FCAA is Saskatchewan’s financial and consumer marketplace regulator.
The Consumer Protection and Business Practices Act consolidates several consumer protection laws. It sets out obligations for suppliers in their interactions with consumers, as well as obligations for consumers. Consumers, for example, are required to make reasonable effort to minimize any losses and to attempt to resolve disputes with suppliers before taking further action.
For information about consumer protection laws select from the options below.
The Act makes it an offence for a supplier (retailer, manufacturer, or distributor) to engage in an unfair practice. An unfair practice includes making a false claim or doing or saying anything, or failing to do or say anything, that might reasonably deceive or mislead a consumer. It also prohibits taking advantage of consumers who cannot protect their own interests.
While not a complete list, some examples of unfair practices are listed here.
Except as specifically excluded by legislation, suppliers must offer minimum warranties, known as “statutory warranties,” whenever they sell a new or used consumer product.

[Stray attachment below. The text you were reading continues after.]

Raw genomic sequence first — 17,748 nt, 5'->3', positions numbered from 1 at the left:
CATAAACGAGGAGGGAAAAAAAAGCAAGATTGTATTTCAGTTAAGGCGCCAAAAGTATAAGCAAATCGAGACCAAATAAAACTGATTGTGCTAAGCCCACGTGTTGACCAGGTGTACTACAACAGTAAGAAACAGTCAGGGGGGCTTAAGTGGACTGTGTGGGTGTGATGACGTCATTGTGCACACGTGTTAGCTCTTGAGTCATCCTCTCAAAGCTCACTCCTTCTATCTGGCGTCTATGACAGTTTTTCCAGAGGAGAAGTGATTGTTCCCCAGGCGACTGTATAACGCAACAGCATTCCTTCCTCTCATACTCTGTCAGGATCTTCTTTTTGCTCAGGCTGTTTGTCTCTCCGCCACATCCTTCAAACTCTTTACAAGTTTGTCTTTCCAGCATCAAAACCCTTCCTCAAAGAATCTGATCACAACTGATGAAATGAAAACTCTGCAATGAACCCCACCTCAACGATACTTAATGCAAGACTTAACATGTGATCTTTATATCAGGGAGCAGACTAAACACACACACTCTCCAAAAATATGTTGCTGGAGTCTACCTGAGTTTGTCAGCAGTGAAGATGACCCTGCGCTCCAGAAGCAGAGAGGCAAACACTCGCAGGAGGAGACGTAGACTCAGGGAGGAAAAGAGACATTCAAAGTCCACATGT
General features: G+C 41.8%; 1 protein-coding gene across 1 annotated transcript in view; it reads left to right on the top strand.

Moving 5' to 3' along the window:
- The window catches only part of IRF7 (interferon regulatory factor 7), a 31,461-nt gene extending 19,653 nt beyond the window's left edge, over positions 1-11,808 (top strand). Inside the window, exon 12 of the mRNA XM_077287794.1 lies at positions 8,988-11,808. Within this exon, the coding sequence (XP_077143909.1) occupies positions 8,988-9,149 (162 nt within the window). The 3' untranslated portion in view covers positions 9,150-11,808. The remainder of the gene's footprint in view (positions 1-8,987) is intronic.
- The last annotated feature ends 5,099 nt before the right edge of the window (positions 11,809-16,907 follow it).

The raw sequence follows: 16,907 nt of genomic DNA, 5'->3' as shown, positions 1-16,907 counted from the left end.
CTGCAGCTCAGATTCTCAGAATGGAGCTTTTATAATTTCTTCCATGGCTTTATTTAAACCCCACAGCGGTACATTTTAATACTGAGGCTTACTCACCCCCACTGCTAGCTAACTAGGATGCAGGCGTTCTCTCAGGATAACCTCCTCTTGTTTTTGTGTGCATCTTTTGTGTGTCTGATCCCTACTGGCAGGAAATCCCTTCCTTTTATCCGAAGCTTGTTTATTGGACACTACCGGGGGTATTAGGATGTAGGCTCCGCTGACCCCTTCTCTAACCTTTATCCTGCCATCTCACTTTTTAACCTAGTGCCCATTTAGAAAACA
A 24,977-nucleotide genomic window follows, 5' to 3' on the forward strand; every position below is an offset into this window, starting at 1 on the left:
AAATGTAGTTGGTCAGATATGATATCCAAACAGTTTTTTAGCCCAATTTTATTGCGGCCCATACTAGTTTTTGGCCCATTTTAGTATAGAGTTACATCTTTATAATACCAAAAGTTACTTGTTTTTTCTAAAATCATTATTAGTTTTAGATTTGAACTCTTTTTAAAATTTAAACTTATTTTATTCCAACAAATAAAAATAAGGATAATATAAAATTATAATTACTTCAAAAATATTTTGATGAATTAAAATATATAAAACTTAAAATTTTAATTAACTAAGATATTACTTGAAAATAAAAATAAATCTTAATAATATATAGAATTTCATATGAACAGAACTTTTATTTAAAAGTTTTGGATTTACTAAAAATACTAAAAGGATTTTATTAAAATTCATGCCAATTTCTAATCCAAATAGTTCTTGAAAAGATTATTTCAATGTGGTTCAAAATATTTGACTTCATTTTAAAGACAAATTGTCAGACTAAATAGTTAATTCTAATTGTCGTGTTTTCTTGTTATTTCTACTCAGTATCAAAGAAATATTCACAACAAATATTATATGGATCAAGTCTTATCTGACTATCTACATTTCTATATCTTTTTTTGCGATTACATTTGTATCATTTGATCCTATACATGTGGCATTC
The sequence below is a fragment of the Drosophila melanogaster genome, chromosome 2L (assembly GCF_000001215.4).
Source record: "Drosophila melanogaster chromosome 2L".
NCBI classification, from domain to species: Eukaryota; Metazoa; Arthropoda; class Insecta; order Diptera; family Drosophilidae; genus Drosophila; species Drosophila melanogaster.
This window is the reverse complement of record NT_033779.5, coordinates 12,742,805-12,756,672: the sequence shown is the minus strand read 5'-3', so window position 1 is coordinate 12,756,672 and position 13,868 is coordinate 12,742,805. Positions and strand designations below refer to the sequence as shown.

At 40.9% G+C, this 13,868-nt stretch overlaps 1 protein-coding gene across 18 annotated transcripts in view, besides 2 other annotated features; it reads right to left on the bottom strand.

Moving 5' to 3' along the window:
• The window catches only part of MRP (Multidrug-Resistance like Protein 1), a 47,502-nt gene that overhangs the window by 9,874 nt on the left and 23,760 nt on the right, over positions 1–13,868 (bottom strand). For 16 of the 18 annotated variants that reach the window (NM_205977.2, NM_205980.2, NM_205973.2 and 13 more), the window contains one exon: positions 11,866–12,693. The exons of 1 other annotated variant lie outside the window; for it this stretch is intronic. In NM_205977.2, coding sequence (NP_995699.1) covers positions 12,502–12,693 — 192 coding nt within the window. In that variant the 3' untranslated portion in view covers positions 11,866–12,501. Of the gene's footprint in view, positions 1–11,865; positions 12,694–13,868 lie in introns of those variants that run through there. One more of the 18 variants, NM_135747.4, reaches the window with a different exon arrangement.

Statutory warranties include the following requirements:
The Act provides that when consumers receive unsolicited good, they have no legal obligation to pay for the goods, unless they acknowledge, in writing, that they intend to accept the goods.
Consumer contracts are contracts for goods and services between consumers and suppliers.
Consumer contracts include:
The Director has the power to conduct inspections and investigations under The Act, including the right to enter premises and to search and seize documents.
When people fail to comply with The Act, the Director may order them:
The Director may also take a supplier to court to force compliance with The Act. A consumer who has suffered a loss may commence an action in court against a supplier.
It is an offence to contravene any provision of the legislation. The penalties are:
Corporations, of course, cannot be jailed. Prosecutions must be commenced within three years of the Director learning the facts of the offence.